Welcome back to our rum saga! If you are just joining us, I really recommend you check out the first part of our rum adventure here where we give you a history of rum and a couple classic cocktail recipes. In this part, we are gonna look at the origins of tiki, taste some rum soaked cocktails, and take a closer look at the potentially problematic aspects of this cocktail craze.
The Birth of the Man who Birthed Tiki
The story begins with one Ernest Raymond Beaumont Gantt. He was born in 1907 and grew up in New Orleans. When he was old enough to work, he helped his grandpappy with his ‘import and export’ business, which mainly consisted of charting a course on the family yacht to and from Jamaica. At 18, when he had the option to go to college on his parents’ dime or take the money and run, he chose paradise. Traveling from island to island along the Caribbean and down to the South Pacific islands of Polynesia, he witnessed the crafts of local artisans, tasted the flavors of Caribbean cuisine, and you better believe he drank the drinks! Havana Daiquiris, Barbados Rum Punch, and the Singapore Sling.
Eventually funds ran out and Ernest made his way back to America, landing in sunny Los Angeles in 1931 with a cargo load of masks, carvings, and other Polynesian and nautical items. Working odd jobs, Ernest saved for two years till he had enough funds to purchase himself a small bar in Hollywood and filled its interior with artifacts from his travels. His vision was that of a Jamacan rum shack. Above the entrance to the bar he hung a big driftwood board that read “Don’s Beachcomber,” a pseudonym he used in his bootlegging days. The spot was a bit rough compared to the Hollywood glamor of the other black-tie bars in the area, but it was part of the allure. Don’s bar would change the course of dining history in America, but more importantly, the newly minted Don the Beachcomber invented an entirely new category of cocktails.
Working from the foundation of Planter’s Punch and its catchy rhyme “one of sour (lime), two of sweet (sugar syrup), three of strong (pot still rum), four of weak (water & ice),” Don played with this guide by blending different rums and spices to create new and exciting dimensions of flavor. Pair these cocktails with a wild name and you’ve got ‘The Exotic Cocktail.’ Arguably the most iconic of the cocktails created by Don is the Zombie. It’s a feast to behold, but it’s also not the most accessible drink to concoct. Instead, to introduce you to the world of exotic cocktails, we present the Navy Grog:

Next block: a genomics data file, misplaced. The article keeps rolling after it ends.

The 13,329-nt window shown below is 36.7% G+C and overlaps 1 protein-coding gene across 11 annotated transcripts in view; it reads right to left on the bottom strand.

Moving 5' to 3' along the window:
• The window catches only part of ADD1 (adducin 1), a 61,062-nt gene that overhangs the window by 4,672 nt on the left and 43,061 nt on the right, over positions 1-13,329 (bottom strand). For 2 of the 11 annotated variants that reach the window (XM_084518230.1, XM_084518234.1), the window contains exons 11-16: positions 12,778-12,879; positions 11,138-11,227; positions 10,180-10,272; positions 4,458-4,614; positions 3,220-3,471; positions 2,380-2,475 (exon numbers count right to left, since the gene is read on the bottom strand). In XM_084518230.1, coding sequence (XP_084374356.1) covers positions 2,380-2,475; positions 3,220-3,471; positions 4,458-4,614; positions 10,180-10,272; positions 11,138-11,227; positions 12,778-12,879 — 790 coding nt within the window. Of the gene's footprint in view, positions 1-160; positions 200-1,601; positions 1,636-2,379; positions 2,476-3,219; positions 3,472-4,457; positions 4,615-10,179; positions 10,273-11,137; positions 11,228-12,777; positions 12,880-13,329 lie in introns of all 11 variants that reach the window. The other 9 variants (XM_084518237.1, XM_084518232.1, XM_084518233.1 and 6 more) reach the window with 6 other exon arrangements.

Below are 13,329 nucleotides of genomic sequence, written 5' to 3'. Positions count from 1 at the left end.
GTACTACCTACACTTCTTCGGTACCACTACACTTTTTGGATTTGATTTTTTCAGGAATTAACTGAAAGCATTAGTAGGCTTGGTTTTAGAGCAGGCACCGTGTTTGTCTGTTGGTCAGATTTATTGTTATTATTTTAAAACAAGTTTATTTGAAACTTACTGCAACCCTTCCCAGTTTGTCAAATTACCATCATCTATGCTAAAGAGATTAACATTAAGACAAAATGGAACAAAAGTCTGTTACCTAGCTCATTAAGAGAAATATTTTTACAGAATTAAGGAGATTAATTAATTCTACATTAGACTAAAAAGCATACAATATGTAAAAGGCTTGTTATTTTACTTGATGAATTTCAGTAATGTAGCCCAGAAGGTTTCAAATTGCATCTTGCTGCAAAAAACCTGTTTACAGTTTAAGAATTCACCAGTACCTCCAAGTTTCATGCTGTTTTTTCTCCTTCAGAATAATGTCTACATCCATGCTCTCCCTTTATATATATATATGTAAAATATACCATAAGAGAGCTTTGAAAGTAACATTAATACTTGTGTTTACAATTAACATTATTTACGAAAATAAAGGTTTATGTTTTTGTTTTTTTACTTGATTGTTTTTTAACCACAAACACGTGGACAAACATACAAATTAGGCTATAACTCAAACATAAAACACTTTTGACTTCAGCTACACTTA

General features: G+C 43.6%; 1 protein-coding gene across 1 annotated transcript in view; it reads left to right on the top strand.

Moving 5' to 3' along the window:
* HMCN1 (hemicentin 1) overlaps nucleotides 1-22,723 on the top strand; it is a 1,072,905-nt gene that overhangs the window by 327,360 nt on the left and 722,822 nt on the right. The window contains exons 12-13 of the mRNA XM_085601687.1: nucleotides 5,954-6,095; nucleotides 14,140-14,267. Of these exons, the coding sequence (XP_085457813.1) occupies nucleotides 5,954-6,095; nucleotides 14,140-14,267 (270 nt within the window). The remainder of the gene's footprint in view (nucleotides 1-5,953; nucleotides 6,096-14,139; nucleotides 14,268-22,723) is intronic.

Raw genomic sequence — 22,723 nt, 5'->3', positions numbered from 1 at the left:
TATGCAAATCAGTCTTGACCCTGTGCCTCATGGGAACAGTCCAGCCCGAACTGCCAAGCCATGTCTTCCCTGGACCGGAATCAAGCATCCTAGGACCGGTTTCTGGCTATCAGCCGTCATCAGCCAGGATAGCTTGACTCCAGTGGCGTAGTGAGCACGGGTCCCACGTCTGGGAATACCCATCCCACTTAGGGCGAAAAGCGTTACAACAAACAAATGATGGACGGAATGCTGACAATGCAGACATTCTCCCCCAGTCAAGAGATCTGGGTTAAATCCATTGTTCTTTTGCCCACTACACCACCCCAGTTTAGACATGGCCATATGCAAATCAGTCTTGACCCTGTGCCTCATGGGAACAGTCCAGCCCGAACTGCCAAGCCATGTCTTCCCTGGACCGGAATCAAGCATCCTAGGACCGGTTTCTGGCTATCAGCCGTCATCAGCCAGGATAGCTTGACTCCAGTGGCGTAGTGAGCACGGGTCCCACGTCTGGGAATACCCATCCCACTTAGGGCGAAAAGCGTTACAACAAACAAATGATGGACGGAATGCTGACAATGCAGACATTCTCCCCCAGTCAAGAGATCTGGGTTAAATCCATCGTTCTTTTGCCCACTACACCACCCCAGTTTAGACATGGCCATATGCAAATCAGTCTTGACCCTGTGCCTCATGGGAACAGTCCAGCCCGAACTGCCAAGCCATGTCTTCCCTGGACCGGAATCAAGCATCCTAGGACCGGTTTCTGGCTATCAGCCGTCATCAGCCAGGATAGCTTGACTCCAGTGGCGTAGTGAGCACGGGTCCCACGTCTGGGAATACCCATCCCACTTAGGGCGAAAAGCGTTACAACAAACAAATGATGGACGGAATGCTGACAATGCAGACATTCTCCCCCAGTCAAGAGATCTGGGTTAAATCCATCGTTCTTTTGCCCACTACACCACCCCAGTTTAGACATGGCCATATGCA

Remember that grog consumed by the British Navy? Well, this is its grown-up counterpart. Most famously drunk on the regular by Richard Nixon and most dramatically by Phil Spector the night he murdered actress Lana Clarkson, the Navy Grog is an example of classic Don flair for the men at the bar who couldn’t stand ordering a drink with an orchid for garnish.
¾ ounce fresh lime juice
¾ ounce fresh grapefruit juice
1 ounce honey syrup
¾ ounce seltzer
1 ounce pot still lightly aged (overproof) rum
1 ounce blended lightly aged rum
1 ounce column still aged rum
Add all of your ingredients (minus the seltzer) to a cocktail shaker filled with ice, Shake! Shake! Shake!, and strain into a double old fashioned filled with crushed ice or an ice cone. Top with seltzer, a lime wedge, and the British flag (if you have one laying around). Now raise your glass and make a toast to the countless sailors lost to Davy Jones’ Locker.
Ice Cone 101
Oh, you’re curious about this ice cone? Get your own authentic cone making mold here. If you end up loving the Navy Grog, you probably won’t regret getting this otherwise useless tool. You can also apparently make ice cones with a pilsner glass and a chopstick in the middle, good luck with that. 😉
A note on honey syrup: it’s easy to make! Just like a simple syrup, measure one part honey and one part water. Heat in a pot till water just comes to a boil and stir till completely clear. Let cool, bottle, and chill. Try a two-to-one honey syrup if you are interested in a more honey forward flavor in your cocktail. Keep it refrigerated, lasts for a few weeks!